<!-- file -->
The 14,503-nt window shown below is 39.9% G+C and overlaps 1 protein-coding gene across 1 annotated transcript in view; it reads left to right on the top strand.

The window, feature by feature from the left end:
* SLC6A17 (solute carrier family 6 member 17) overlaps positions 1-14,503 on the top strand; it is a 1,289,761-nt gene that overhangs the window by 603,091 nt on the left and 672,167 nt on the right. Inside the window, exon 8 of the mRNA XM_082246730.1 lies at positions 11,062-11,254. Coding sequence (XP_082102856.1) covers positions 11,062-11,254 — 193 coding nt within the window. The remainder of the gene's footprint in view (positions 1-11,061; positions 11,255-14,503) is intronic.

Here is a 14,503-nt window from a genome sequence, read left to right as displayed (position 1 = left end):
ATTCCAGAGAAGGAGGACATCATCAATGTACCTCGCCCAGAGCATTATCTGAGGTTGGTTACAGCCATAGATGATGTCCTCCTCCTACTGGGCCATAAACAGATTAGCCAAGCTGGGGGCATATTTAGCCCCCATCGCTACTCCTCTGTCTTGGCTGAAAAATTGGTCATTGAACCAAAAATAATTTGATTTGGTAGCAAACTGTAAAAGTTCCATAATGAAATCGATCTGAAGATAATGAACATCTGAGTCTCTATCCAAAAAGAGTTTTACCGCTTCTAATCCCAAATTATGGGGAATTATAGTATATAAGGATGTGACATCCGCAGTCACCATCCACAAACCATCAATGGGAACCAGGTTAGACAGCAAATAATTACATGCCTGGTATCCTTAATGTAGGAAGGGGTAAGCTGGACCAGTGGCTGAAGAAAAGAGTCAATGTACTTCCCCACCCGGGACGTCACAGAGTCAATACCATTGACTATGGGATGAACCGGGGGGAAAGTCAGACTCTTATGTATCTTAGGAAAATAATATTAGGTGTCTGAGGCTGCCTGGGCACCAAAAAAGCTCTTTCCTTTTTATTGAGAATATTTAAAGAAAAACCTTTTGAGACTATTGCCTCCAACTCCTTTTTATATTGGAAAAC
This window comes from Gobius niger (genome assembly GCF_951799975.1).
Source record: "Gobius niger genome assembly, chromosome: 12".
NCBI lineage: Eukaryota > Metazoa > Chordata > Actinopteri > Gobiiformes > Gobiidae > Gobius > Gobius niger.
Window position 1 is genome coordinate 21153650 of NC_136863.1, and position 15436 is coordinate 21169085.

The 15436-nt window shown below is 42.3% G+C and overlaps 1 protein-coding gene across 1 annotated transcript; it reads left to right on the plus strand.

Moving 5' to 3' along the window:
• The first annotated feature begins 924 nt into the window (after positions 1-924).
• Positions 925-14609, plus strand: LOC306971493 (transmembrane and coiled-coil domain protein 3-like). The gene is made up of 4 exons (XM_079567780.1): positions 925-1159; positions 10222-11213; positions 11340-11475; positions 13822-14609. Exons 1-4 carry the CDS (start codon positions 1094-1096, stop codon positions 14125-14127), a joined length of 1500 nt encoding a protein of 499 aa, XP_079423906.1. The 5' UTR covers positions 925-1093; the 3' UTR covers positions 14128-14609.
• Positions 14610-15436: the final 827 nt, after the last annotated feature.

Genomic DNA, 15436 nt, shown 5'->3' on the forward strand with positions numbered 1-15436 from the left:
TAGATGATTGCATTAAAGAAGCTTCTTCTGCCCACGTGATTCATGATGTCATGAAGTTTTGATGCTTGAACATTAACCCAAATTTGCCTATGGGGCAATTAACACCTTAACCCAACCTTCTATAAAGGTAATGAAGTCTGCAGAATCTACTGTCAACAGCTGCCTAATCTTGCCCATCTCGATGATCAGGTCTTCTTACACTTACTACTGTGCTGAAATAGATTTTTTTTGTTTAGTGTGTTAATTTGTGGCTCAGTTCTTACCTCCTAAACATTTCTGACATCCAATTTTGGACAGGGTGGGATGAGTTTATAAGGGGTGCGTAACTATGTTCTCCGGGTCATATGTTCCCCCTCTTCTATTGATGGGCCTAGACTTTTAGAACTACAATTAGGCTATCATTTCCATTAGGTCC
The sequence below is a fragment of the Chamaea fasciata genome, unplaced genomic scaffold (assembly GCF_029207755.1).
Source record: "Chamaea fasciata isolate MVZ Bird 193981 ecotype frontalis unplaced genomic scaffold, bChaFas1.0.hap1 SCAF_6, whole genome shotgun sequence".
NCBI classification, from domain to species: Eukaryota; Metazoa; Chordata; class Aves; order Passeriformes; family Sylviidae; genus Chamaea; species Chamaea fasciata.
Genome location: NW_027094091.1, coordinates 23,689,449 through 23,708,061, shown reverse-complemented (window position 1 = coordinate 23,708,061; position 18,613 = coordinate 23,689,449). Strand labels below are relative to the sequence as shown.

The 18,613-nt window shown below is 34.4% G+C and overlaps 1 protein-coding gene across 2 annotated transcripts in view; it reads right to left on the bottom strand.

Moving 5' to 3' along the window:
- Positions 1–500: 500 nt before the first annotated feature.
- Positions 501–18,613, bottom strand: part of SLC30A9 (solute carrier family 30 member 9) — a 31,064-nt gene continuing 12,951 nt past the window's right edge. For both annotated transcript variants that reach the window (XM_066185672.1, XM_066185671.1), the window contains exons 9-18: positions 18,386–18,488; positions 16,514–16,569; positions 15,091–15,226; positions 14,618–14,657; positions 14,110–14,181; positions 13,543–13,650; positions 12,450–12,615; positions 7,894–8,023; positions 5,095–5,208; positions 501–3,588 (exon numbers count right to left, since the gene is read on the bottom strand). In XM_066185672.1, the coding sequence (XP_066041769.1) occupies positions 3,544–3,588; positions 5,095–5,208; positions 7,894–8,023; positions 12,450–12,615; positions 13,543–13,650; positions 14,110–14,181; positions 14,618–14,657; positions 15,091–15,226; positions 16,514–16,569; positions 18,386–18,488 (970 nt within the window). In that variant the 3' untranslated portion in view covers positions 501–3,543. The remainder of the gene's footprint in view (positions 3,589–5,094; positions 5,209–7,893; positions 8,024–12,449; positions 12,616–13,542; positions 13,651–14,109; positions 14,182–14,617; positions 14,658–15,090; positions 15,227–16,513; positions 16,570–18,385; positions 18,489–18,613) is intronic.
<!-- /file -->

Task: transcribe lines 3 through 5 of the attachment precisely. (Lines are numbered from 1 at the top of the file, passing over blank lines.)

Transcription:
* SLC6A17 (solute carrier family 6 member 17) overlaps positions 1-14,503 on the top strand; it is a 1,289,761-nt gene that overhangs the window by 603,091 nt on the left and 672,167 nt on the right. Inside the window, exon 8 of the mRNA XM_082246730.1 lies at positions 11,062-11,254. Coding sequence (XP_082102856.1) covers positions 11,062-11,254 — 193 coding nt within the window. The remainder of the gene's footprint in view (positions 1-11,061; positions 11,255-14,503) is intronic.

Here is a 14,503-nt window from a genome sequence, read left to right as displayed (position 1 = left end):
ATTCCAGAGAAGGAGGACATCATCAATGTACCTCGCCCAGAGCATTATCTGAGGTTGGTTACAGCCATAGATGATGTCCTCCTCCTACTGGGCCATAAACAGATTAGCCAAGCTGGGGGCATATTTAGCCCCCATCGCTACTCCTCTGTCTTGGCTGAAAAATTGGTCATTGAACCAAAAATAATTTGATTTGGTAGCAAACTGTAAAAGTTCCATAATGAAATCGATCTGAAGATAATGAACATCTGAGTCTCTATCCAAAAAGAGTTTTACCGCTTCTAATCCCAAATTATGGGGAATTATAGTATATAAGGATGTGACATCCGCAGTCACCATCCACAAACCATCAATGGGAACCAGGTTAGACAGCAAATAATTACATGCCTGGTATCCTTAATGTAGGAAGGGGTAAGCTGGACCAGTGGCTGAAGAAAAGAGTCAATGTACTTCCCCACCCGGGACGTCACAGAGTCAATACCATTGACTATGGGATGAACCGGGGGGAAAGTCAGACTCTTATGTATCTTAGGAAAATAATATTAGGTGTCTGAGGCTGCCTGGGCACCAAAAAAGCTCTTTCCTTTTTATTGAGAATATTTAAAGAAAAACCTTTTGAGACTATTGCCTCCAACTCCTTTTTATATTGGAAAAC